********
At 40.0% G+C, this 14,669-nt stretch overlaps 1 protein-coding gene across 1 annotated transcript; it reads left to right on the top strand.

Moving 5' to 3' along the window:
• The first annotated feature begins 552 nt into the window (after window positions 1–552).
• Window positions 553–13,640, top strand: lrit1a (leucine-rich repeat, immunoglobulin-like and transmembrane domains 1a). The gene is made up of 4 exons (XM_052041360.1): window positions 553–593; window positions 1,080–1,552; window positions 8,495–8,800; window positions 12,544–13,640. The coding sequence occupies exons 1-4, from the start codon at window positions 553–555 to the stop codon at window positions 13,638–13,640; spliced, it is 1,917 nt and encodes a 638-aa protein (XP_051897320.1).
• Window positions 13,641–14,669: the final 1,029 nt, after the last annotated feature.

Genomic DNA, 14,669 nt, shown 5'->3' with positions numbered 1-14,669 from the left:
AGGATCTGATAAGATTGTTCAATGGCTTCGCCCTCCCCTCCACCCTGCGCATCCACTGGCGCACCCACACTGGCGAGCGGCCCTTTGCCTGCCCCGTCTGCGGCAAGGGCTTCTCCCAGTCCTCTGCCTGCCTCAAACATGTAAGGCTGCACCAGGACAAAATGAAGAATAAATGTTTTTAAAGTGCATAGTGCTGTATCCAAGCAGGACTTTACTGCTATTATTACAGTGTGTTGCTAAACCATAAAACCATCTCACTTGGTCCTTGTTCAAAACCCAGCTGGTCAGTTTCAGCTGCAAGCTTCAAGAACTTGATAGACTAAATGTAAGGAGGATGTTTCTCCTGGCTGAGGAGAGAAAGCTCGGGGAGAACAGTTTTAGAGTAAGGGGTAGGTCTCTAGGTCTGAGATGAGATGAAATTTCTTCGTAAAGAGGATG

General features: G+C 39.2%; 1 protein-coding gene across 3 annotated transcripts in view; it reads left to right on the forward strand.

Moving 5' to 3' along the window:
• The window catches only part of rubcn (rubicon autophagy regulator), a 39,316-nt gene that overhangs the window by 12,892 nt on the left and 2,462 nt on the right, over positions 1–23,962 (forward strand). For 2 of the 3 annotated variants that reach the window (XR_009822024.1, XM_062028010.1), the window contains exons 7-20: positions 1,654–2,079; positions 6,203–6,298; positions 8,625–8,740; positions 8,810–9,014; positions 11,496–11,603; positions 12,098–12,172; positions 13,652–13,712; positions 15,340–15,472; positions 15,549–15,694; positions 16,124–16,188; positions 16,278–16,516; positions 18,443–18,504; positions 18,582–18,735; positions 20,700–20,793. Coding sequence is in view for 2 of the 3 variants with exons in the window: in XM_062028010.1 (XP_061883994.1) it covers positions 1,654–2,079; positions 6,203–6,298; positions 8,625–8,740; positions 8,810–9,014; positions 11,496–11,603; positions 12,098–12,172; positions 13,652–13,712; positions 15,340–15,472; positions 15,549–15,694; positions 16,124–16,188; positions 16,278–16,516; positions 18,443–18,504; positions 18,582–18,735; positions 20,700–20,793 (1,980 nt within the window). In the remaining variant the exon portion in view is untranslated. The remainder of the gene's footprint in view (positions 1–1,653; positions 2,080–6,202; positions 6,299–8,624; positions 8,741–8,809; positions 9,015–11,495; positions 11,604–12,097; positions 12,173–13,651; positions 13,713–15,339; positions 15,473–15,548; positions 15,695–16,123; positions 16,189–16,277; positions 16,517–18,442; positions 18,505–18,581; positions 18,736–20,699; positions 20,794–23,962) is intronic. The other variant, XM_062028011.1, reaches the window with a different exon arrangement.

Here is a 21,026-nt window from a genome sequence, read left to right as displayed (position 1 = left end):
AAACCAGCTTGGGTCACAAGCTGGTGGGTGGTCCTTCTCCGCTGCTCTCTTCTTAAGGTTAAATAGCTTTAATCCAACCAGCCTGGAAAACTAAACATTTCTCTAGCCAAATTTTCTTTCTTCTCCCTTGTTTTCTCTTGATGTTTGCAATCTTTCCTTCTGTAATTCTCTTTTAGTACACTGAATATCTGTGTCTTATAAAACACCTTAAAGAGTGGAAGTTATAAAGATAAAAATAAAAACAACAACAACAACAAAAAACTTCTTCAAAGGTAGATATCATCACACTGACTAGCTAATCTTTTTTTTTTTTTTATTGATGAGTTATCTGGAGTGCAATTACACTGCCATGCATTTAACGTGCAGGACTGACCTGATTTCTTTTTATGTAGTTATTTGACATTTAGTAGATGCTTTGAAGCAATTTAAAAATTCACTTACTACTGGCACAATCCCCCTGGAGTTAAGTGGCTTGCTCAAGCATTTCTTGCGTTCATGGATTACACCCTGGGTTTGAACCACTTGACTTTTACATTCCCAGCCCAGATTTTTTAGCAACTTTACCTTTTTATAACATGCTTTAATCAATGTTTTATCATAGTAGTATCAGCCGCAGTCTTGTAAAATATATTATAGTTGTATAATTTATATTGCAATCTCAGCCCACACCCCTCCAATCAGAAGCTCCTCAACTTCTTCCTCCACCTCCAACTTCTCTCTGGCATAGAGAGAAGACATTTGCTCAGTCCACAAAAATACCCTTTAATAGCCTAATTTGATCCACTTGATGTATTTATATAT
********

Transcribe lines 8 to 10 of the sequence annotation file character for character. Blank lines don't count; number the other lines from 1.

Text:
General features: G+C 39.2%; 1 protein-coding gene across 3 annotated transcripts in view; it reads left to right on the forward strand.

Moving 5' to 3' along the window:
• The window catches only part of rubcn (rubicon autophagy regulator), a 39,316-nt gene that overhangs the window by 12,892 nt on the left and 2,462 nt on the right, over positions 1–23,962 (forward strand). For 2 of the 3 annotated variants that reach the window (XR_009822024.1, XM_062028010.1), the window contains exons 7-20: positions 1,654–2,079; positions 6,203–6,298; positions 8,625–8,740; positions 8,810–9,014; positions 11,496–11,603; positions 12,098–12,172; positions 13,652–13,712; positions 15,340–15,472; positions 15,549–15,694; positions 16,124–16,188; positions 16,278–16,516; positions 18,443–18,504; positions 18,582–18,735; positions 20,700–20,793. Coding sequence is in view for 2 of the 3 variants with exons in the window: in XM_062028010.1 (XP_061883994.1) it covers positions 1,654–2,079; positions 6,203–6,298; positions 8,625–8,740; positions 8,810–9,014; positions 11,496–11,603; positions 12,098–12,172; positions 13,652–13,712; positions 15,340–15,472; positions 15,549–15,694; positions 16,124–16,188; positions 16,278–16,516; positions 18,443–18,504; positions 18,582–18,735; positions 20,700–20,793 (1,980 nt within the window). In the remaining variant the exon portion in view is untranslated. The remainder of the gene's footprint in view (positions 1–1,653; positions 2,080–6,202; positions 6,299–8,624; positions 8,741–8,809; positions 9,015–11,495; positions 11,604–12,097; positions 12,173–13,651; positions 13,713–15,339; positions 15,473–15,548; positions 15,695–16,123; positions 16,189–16,277; positions 16,517–18,442; positions 18,505–18,581; positions 18,736–20,699; positions 20,794–23,962) is intronic. The other variant, XM_062028011.1, reaches the window with a different exon arrangement.